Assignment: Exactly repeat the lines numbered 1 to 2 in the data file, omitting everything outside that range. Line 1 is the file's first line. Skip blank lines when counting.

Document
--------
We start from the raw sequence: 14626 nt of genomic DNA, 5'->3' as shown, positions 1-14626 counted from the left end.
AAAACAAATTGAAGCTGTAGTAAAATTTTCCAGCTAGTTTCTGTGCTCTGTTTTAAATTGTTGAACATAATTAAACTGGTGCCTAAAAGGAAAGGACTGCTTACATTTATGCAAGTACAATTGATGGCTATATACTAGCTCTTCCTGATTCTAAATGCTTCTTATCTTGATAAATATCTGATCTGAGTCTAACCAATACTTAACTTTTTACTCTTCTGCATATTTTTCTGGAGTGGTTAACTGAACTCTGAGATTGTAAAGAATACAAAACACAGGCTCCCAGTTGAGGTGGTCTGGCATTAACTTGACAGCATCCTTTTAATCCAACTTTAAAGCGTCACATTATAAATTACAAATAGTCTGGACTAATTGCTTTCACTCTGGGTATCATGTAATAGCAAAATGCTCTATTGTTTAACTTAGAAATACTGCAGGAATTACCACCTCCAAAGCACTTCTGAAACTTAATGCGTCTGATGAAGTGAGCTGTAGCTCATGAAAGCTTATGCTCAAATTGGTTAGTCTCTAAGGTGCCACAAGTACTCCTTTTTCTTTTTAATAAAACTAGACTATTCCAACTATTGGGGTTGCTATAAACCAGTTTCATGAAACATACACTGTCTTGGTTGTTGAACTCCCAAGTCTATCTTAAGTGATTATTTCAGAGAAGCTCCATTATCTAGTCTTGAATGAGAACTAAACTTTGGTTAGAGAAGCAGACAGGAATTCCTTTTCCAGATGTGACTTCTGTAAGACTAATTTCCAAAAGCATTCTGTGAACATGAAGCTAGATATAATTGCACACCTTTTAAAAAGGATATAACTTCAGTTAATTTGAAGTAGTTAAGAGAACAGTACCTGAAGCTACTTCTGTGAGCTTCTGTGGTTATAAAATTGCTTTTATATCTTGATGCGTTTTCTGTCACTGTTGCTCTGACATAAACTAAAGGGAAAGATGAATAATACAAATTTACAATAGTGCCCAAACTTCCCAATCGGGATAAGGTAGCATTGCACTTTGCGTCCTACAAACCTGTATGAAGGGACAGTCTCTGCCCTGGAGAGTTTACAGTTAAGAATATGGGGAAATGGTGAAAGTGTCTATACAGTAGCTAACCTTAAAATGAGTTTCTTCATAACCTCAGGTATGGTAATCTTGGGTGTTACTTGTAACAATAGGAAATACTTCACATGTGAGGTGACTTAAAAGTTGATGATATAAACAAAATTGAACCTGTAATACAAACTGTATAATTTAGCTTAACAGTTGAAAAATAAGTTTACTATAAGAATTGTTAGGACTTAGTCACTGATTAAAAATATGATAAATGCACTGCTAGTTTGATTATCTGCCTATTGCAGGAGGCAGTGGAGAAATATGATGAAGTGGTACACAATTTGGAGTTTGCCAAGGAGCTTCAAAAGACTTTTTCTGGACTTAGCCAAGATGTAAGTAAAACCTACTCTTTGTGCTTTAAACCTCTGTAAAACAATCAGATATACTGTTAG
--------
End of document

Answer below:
We start from the raw sequence: 14626 nt of genomic DNA, 5'->3' as shown, positions 1-14626 counted from the left end.
AAAACAAATTGAAGCTGTAGTAAAATTTTCCAGCTAGTTTCTGTGCTCTGTTTTAAATTGTTGAACATAATTAAACTGGTGCCTAAAAGGAAAGGACTGCTTACATTTATGCAAGTACAATTGATGGCTATATACTAGCTCTTCCTGATTCTAAATGCTTCTTATCTTGATAAATATCTGATCTGAGTCTAACCAATACTTAACTTTTTACTCTTCTGCATATTTTTCTGGAGTGGTTAACTGAACTCTGAGATTGTAAAGAATACAAAACACAGGCTCCCAGTTGAGGTGGTCTGGCATTAACTTGACAGCATCCTTTTAATCCAACTTTAAAGCGTCACATTATAAATTACAAATAGTCTGGACTAATTGCTTTCACTCTGGGTATCATGTAATAGCAAAATGCTCTATTGTTTAACTTAGAAATACTGCAGGAATTACCACCTCCAAAGCACTTCTGAAACTTAATGCGTCTGATGAAGTGAGCTGTAGCTCATGAAAGCTTATGCTCAAATTGGTTAGTCTCTAAGGTGCCACAAGTACTCCTTTTTCTTTTTAATAAAACTAGACTATTCCAACTATTGGGGTTGCTATAAACCAGTTTCATGAAACATACACTGTCTTGGTTGTTGAACTCCCAAGTCTATCTTAAGTGATTATTTCAGAGAAGCTCCATTATCTAGTCTTGAATGAGAACTAAACTTTGGTTAGAGAAGCAGACAGGAATTCCTTTTCCAGATGTGACTTCTGTAAGACTAATTTCCAAAAGCATTCTGTGAACATGAAGCTAGATATAATTGCACACCTTTTAAAAAGGATATAACTTCAGTTAATTTGAAGTAGTTAAGAGAACAGTACCTGAAGCTACTTCTGTGAGCTTCTGTGGTTATAAAATTGCTTTTATATCTTGATGCGTTTTCTGTCACTGTTGCTCTGACATAAACTAAAGGGAAAGATGAATAATACAAATTTACAATAGTGCCCAAACTTCCCAATCGGGATAAGGTAGCATTGCACTTTGCGTCCTACAAACCTGTATGAAGGGACAGTCTCTGCCCTGGAGAGTTTACAGTTAAGAATATGGGGAAATGGTGAAAGTGTCTATACAGTAGCTAACCTTAAAATGAGTTTCTTCATAACCTCAGGTATGGTAATCTTGGGTGTTACTTGTAACAATAGGAAATACTTCACATGTGAGGTGACTTAAAAGTTGATGATATAAACAAAATTGAACCTGTAATACAAACTGTATAATTTAGCTTAACAGTTGAAAAATAAGTTTACTATAAGAATTGTTAGGACTTAGTCACTGATTAAAAATATGATAAATGCACTGCTAGTTTGATTATCTGCCTATTGCAGGAGGCAGTGGAGAAATATGATGAAGTGGTACACAATTTGGAGTTTGCCAAGGAGCTTCAAAAGACTTTTTCTGGACTTAGCCAAGATGTAAGTAAAACCTACTCTTTGTGCTTTAAACCTCTGTAAAACAATCAGATATACTGTTAG